I have a confession to make: I haven’t meditated in weeks.
It took me a while to figure out why I’d stopped. The slowdown in my routine was so gradual that I didn’t realize it was happening at first, but there have been some changes in my life recently that have lead to me feeling less of a need to meditate regularly.
Change #1: No Caffeine
I never drink coffee or caffeinated tea, but for a while there I wasn’t eating or drinking anything caffeinated at all. Even small amount of caffeine have been known to make me feel anxious, so I’ll often go several weeks or even longer without having any chocolate at all.
When my mind is calm, I don’t think about meditation as often as I do when I need to consciously clear out my thoughts.
Now that I’ve started to occasionally eat chocolate again as a delicious result of post-holiday sales and my local grocery store suddenly carrying a whole bunch of new chocolate bars that I’ve only begun to start tasting, I’m expecting to mediate again more regularly in the near future.
Change #2: Nice Weather
Spring has arrived in Toronto, so there have been some beautiful days here over the last few weeks. Meditation is a tool I’m more likely to use during times of the year when it’s too hot or cold to spend much time outdoors at all. When the weather is warm and dry, I tend to take a long walk outside instead of sitting at home.
Nothing clears my mind more quickly than being outdoors. There are many quiet, shady streets in Toronto to explore, and I love walking up and down them with no particular destination in mind. Not only do you meet the most interesting people and places this way, it’ll show you a side of the city that is rarely seen elsewhere. Some of the buildings here have been around since the city was in its infancy, and they have stories to share about that time period in history if you know how to listen and who to speak to about them.
The peacefulness of these walks is wonderful as well. When you don’t have to think about crossing busy streets or dodging folks who stand on the street corner and try to talk you into something, it’s easy to let your legs carry you down the street and soak in all of the beauty around you.
This leads me to a question that has been rolling around in my mind for a long time. Can walking be thought of as a non-traditional form of mediation? I’ve read articles that agree that it can, and others that don’t think this habit is disciplined enough to count as a meditation session. What I can say is that both meditation and walking give me similar benefits.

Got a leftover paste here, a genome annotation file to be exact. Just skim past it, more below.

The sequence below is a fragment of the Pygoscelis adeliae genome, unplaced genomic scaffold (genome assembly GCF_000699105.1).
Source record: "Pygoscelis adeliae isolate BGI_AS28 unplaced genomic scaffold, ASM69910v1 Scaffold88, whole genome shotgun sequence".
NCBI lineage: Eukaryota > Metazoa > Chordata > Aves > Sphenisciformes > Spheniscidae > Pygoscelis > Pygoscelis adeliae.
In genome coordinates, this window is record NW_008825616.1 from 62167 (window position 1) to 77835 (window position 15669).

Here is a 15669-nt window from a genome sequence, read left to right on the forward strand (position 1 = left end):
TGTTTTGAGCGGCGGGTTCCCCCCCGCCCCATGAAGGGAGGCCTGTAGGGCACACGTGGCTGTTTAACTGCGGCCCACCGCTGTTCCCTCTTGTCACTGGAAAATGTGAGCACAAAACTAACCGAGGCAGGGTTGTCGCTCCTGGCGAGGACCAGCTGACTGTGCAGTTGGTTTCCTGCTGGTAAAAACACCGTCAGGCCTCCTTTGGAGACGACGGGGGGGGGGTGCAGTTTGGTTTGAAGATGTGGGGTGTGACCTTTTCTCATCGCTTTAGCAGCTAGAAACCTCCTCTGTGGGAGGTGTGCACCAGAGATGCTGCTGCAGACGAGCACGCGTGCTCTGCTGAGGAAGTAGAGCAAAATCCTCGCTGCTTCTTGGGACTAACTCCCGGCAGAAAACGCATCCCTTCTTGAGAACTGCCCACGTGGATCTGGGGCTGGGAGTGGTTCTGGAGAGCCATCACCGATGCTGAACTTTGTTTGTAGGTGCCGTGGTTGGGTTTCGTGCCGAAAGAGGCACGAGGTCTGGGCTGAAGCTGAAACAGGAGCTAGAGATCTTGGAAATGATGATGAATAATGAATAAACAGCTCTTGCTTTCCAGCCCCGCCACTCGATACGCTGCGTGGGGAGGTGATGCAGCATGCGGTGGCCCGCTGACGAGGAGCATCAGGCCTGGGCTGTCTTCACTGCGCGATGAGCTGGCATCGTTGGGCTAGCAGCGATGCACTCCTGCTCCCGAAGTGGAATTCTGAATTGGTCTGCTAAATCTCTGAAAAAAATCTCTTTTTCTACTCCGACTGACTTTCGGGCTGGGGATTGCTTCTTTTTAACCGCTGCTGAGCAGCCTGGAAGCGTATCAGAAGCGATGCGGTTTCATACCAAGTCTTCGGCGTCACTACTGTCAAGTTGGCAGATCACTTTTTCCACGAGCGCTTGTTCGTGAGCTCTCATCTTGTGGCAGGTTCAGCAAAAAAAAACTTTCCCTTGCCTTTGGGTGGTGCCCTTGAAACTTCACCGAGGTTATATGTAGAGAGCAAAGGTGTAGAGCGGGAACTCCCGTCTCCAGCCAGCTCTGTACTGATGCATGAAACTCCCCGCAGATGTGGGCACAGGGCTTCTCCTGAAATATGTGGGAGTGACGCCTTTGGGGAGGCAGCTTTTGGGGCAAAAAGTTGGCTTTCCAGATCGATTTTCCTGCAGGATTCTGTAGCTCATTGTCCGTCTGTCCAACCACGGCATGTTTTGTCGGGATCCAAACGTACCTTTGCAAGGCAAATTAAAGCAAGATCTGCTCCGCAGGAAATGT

- They clear my mind.
- If my mind can’t be cleared, they help me to accept the thoughts that stubbornly stick around.
- They help me to live in the present instead of the past or the future.
I’ll leave it up to the experts to decide if long walks can be a form of mediation. For now, I’ll accept the peace that I find in these activities and leave it at that.
Change #3: Boredom
There’s a fine line between falling into a comfortable routine and beginning to feel bored when you do the same things over and over again.
As much as I enjoy the benefits of meditation, sometimes I honestly do need a break from it. Doing it daily would be like doing the same exercise routine every single day. Some people may be perfectly capable of doing that without ever growing bored or wanting a chance to rest, but I need to switch up my routines sometimes.
Taking a break from something – even if it’s something I deeply love that I know is good for me – makes me feel more committed to going back to it after I’ve had a chance to try other forms of relaxation.
Try, Try Again
Now that I’ve had the chance to mull over it, I don’t think of my breaks from meditation as a failure. I’ve had an on-and-off again relationship with this practice for years, and I’ve more or less come to accept the fact that I will occasionally stop doing it for a while.
My meditation breaks are gradually growing shorter and less frequent, though, and that makes me happy. I’d like to imagine that this means my meditation practices are changing my brain for the better.
Think of it like training yourself to eat a healthy diet or exercise regularly. There will be times when you fall off the wagon, so to speak, for any number of reasons. You might become sick or injured and be physically unable to exercise for days, weeks, or months. Other things going on in your life might demand so much attention that you don’t have the energy to juggle it all for a while. You might be travelling and have trouble finding healthy food while you’re out of your element.
All of that is perfectly normal. Such a routine might not work for everyone, but it does work for some of us. Rather than focusing on what happened yesterday, think about what you’re going to do today. The nice thing about meditation is that no one is keeping track of how often you do it, and there’s no reward or punishment for doing it a specific number of times a week.
There is always another chance to try again. This is why I’ve returned to this practice so many times after taking a break.